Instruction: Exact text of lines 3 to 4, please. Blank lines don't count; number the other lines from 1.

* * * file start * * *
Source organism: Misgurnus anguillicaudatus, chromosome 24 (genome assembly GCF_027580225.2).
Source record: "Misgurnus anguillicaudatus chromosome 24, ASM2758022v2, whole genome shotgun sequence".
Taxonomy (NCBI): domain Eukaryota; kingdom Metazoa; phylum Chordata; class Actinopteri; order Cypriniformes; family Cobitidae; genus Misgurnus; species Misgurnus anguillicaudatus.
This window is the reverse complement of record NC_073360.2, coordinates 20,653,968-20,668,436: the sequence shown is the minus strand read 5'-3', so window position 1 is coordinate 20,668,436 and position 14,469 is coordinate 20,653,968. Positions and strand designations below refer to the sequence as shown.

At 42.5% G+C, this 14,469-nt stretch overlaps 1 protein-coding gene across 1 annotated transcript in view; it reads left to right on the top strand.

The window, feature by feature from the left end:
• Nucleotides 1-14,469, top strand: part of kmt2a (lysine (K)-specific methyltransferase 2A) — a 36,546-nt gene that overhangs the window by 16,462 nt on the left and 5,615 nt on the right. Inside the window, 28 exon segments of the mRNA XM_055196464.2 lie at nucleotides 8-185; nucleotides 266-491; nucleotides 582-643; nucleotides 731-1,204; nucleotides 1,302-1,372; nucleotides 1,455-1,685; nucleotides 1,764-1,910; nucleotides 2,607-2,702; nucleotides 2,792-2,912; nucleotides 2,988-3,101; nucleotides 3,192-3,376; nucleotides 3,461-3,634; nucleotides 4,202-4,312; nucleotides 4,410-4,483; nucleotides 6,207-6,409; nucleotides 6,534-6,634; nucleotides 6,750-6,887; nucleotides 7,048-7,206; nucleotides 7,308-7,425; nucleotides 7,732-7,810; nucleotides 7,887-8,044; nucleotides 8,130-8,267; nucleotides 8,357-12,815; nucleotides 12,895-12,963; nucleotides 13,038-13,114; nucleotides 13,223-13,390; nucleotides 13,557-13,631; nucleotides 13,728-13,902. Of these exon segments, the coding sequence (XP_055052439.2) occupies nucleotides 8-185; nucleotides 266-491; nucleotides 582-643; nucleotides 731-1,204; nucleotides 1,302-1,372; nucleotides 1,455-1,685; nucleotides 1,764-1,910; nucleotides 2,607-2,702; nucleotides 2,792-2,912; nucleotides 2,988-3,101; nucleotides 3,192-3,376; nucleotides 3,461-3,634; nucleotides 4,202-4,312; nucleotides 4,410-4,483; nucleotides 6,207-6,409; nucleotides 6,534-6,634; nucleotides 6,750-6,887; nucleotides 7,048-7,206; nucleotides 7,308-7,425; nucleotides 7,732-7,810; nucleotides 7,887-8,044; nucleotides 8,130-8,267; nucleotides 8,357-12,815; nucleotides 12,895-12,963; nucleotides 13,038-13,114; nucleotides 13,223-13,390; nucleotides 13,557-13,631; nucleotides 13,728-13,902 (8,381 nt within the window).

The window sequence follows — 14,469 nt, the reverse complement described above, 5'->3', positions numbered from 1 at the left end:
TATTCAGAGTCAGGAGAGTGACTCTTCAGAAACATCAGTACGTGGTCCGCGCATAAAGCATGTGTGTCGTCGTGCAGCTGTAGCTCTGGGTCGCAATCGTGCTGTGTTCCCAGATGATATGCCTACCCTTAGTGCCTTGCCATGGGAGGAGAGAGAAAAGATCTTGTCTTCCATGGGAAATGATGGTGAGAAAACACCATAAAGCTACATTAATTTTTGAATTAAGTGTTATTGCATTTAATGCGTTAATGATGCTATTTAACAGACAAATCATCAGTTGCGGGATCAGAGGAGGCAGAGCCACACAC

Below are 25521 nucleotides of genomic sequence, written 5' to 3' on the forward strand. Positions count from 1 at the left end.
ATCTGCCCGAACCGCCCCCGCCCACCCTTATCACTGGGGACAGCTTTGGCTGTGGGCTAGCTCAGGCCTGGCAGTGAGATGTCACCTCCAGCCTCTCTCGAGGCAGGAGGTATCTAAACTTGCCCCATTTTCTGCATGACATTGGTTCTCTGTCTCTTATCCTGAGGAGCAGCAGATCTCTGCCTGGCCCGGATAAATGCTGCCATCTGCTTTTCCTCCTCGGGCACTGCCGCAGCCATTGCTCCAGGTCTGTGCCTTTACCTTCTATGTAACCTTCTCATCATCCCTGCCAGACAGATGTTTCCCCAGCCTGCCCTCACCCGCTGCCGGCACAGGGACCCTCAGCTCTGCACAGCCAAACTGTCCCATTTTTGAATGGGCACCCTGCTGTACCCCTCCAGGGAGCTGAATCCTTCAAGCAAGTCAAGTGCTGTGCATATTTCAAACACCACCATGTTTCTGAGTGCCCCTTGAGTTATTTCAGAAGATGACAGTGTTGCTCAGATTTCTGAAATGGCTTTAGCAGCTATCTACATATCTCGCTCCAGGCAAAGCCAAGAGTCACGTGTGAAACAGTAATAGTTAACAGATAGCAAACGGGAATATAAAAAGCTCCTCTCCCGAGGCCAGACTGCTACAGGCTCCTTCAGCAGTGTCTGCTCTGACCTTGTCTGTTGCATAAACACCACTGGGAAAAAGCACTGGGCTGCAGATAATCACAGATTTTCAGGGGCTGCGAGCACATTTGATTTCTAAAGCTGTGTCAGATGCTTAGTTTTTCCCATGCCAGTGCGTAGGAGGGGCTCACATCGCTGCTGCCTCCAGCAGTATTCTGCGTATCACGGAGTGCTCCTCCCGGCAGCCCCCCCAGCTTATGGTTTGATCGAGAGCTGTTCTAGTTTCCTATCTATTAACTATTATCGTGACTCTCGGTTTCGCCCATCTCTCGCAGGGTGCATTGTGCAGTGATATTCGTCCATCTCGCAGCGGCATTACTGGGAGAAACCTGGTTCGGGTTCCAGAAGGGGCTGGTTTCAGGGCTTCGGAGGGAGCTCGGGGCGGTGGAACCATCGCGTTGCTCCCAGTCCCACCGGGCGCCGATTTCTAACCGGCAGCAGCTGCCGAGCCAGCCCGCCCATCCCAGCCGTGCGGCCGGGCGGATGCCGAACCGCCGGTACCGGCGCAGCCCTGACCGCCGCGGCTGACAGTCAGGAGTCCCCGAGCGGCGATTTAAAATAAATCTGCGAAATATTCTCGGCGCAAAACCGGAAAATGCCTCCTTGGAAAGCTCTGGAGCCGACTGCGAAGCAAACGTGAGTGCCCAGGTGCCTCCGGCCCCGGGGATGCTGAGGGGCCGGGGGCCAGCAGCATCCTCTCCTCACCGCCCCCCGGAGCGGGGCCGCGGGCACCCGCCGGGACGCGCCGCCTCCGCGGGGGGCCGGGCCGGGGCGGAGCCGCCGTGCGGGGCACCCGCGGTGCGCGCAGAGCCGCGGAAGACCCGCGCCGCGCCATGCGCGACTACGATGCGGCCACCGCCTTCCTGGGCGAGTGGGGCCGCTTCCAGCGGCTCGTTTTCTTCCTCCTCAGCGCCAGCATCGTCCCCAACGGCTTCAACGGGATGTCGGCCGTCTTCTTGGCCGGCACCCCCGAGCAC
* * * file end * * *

Taxonomy (NCBI): domain Eukaryota; kingdom Metazoa; phylum Chordata; class Actinopteri; order Cypriniformes; family Cobitidae; genus Misgurnus; species Misgurnus anguillicaudatus.
This window is the reverse complement of record NC_073360.2, coordinates 20,653,968-20,668,436: the sequence shown is the minus strand read 5'-3', so window position 1 is coordinate 20,668,436 and position 14,469 is coordinate 20,653,968. Positions and strand designations below refer to the sequence as shown.